Yifat Doron says she slapped the IDF prosecutor to defend her friend. ‘We are not punished the same way the Palestinians are for the same actions.’
A few minutes before an Israeli military court sentenced teenager Ahed Tamimi to eight months in prison, an Israeli activist, Yifat Doron, approached the military prosecutor, shouted “who are you to judge her?” and slapped the lieutenant colonel across the head.
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Doron was released on her own recognizance just two days after being arrested for slapping the prosecutor in March of last year. Tamimi had been denied bail for four months while awaiting trial, also for slapping an Israeli soldier a few months earlier.
Ahed is Palestinian. Yifat is Israeli. Ahed was put into Israel’s military court system. Yifat —despite slapping a military officer in the occupied West Bank, just like Ahed — was charged in a civilian court inside Israel.
When Israel occupied the West Bank in 1967, it applied military law to the territory. Technically, military law and the military court system have jurisdiction over Palestinians and Israelis alike in the occupied territory. In practice, a Palestinian and an Israeli who commit the exact same crime in the exact same territory are subject to different laws, different legal procedures, are tried in different courts, and are given different rights and protections.
Unlike Ahed’s slap, which was the subject of headlines around the world, and seemingly embarrassed the Israeli military establishment and national pride, there was no video documentation of Doron’s act.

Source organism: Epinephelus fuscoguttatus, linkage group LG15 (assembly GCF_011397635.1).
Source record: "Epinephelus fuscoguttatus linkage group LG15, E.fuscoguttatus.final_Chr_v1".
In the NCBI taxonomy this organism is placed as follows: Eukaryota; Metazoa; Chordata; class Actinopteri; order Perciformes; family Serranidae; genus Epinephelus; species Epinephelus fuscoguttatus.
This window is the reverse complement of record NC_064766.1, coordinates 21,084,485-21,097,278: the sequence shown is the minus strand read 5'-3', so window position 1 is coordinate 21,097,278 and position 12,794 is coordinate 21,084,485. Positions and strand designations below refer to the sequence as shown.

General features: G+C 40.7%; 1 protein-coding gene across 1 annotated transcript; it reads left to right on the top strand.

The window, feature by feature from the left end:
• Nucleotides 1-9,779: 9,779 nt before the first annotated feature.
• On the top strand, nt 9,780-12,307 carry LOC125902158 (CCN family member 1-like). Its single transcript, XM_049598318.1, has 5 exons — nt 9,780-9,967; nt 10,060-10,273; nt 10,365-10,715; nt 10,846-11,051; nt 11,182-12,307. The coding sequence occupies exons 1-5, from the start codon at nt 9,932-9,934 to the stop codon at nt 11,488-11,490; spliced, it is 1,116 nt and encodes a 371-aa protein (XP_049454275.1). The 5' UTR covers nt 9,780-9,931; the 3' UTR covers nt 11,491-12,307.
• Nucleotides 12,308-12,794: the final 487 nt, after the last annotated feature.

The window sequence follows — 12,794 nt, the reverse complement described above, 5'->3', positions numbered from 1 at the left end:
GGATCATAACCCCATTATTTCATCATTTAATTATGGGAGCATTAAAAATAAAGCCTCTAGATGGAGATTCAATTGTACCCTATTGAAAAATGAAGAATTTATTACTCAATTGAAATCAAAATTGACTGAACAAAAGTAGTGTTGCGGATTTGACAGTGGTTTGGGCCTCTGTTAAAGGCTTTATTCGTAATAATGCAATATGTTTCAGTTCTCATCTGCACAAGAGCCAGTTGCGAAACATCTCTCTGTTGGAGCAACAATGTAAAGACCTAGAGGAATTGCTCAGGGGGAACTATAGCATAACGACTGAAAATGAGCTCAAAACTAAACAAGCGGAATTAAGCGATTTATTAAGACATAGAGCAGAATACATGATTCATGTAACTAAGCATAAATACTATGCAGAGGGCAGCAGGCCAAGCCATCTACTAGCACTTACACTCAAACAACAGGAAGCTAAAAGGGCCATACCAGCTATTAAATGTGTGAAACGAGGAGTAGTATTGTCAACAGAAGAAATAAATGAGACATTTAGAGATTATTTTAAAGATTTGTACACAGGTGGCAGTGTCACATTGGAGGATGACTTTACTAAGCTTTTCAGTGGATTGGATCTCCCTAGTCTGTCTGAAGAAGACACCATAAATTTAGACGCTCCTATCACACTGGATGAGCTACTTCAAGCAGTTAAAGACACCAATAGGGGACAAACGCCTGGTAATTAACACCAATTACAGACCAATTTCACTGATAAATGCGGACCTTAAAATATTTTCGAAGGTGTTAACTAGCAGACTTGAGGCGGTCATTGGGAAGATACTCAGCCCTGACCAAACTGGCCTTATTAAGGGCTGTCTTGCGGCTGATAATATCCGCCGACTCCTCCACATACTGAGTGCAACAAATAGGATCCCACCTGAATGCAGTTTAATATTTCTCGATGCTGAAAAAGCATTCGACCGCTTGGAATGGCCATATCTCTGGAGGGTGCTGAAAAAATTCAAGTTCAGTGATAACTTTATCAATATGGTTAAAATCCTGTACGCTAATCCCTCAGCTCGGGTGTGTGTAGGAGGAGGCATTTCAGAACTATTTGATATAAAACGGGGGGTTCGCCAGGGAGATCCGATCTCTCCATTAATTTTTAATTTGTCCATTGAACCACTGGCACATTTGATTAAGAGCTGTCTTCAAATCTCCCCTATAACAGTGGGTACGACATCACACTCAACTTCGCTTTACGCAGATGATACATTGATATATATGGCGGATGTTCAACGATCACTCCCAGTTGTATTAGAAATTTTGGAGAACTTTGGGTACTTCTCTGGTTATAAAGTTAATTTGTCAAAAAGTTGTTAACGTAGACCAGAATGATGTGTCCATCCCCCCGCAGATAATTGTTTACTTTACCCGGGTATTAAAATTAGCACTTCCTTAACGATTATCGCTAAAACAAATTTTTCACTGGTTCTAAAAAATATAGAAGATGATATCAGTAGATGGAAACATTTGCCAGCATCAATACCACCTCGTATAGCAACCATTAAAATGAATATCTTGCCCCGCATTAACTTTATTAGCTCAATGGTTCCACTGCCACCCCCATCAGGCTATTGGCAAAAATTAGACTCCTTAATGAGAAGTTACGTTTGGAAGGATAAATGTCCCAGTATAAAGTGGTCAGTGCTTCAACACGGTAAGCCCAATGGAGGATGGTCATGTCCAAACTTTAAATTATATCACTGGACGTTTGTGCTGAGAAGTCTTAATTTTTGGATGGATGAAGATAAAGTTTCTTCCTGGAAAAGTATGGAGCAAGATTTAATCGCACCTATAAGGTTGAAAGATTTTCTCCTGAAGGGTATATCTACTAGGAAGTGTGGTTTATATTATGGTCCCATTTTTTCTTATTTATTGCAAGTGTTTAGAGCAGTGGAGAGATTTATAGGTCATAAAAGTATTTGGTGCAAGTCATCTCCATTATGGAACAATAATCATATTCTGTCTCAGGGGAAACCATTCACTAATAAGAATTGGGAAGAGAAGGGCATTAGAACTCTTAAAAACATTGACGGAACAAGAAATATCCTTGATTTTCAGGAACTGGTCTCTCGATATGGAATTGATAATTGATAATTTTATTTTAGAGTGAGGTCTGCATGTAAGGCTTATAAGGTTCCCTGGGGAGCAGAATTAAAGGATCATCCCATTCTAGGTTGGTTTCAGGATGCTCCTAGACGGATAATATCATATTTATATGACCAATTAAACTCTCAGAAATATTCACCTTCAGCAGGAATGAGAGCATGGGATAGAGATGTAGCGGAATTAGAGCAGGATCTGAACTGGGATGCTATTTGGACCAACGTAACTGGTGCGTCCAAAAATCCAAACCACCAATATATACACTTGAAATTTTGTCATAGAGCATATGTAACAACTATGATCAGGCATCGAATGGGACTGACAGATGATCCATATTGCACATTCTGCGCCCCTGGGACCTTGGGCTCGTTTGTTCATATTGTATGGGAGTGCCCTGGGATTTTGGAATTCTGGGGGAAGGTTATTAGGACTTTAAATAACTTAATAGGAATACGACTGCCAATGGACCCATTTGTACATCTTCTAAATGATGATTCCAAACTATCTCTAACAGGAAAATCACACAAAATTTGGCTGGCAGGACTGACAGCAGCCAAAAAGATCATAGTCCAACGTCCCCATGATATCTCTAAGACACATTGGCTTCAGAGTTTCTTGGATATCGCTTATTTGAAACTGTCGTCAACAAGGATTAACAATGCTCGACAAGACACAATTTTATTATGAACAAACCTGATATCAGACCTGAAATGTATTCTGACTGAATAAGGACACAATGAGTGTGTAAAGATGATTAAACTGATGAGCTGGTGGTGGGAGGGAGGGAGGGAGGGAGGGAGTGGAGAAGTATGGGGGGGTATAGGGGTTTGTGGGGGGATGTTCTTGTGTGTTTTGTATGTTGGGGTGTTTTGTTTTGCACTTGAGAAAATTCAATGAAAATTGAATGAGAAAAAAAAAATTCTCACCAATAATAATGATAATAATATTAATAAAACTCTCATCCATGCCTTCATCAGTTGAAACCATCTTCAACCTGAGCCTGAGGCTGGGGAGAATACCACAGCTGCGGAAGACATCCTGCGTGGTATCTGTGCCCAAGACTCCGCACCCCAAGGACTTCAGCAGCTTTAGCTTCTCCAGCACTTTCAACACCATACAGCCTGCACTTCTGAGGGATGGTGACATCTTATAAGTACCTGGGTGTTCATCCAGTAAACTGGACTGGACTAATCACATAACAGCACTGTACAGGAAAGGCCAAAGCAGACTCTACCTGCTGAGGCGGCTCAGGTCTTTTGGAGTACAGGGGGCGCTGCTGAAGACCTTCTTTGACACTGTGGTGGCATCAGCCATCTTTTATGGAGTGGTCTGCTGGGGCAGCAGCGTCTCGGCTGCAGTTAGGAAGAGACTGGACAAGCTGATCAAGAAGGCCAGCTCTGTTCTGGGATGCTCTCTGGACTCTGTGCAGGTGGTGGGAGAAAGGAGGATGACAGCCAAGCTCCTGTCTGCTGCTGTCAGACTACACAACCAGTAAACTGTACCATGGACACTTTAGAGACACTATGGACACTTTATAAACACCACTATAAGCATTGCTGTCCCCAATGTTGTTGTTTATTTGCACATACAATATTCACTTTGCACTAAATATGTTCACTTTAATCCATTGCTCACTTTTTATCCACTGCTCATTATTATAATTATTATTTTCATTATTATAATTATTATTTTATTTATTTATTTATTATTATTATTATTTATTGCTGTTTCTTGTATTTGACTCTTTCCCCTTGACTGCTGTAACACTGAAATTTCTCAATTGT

Her trial, for assaulting a public servant under aggravated circumstances, began at the Jerusalem Magistrate’s Court last Tuesday. The prosecution is asking for prison time.
Outside the courtroom in Jerusalem last week, Doron said that she wasn’t trying to make a political statement when she slapped the Israeli officer last year: “The way I see it, this was in reaction to seeing my friend in distress.” Nevertheless, she added, what followed was an example of apartheid.
“We are not punished the same way the Palestinians are punished for the same actions,” she explained.
Doron is representing herself in the trial.
“Because the arrest happened in a political context, I have no interest in entering into all kinds of legal arguments,” she said of her decision to decline counsel. “I’m going to represent myself politically — I understand politics.”
The legal system is one of the primary tools Israel uses to oppress Palestinians, Doron added, and she hopes to make the trial about that. She particularly hopes to highlight the disparate ways Palestinians and Israelis are treated in the dual, separate legal systems.
Doron will not oppose the prosecution’s request to imprison her, she said. “There are people who accept imprisonment peacefully, like many of my Palestinian friends, who experience the reality of imprisonment, either personally or through their loved ones, on a daily basis.” Prison is simply a part of their lives, she explains.
Over the past few years, Doron visited the Palestinian village of Nabi Saleh almost every week. She participated in the village’s regular demonstrations against the occupation, and attended the funerals of Palestinian residents killed by Israeli forces for protesting illegal settlement expansions. Dozens of people from Nabi Saleh, including minors, have been arrested and sent to prison for their involvement in the village’s weekly demonstrations over the past decade.
“In the end, the point is basically to stand by my friends,” Doron concludes.
The next hearing in her trial will be in September — eight months from now. Unlike Ahed, who was held in prison while awaiting trial, Doron will remain free until then.
A version of this article was first published in Hebrew on Local Call. Read it here.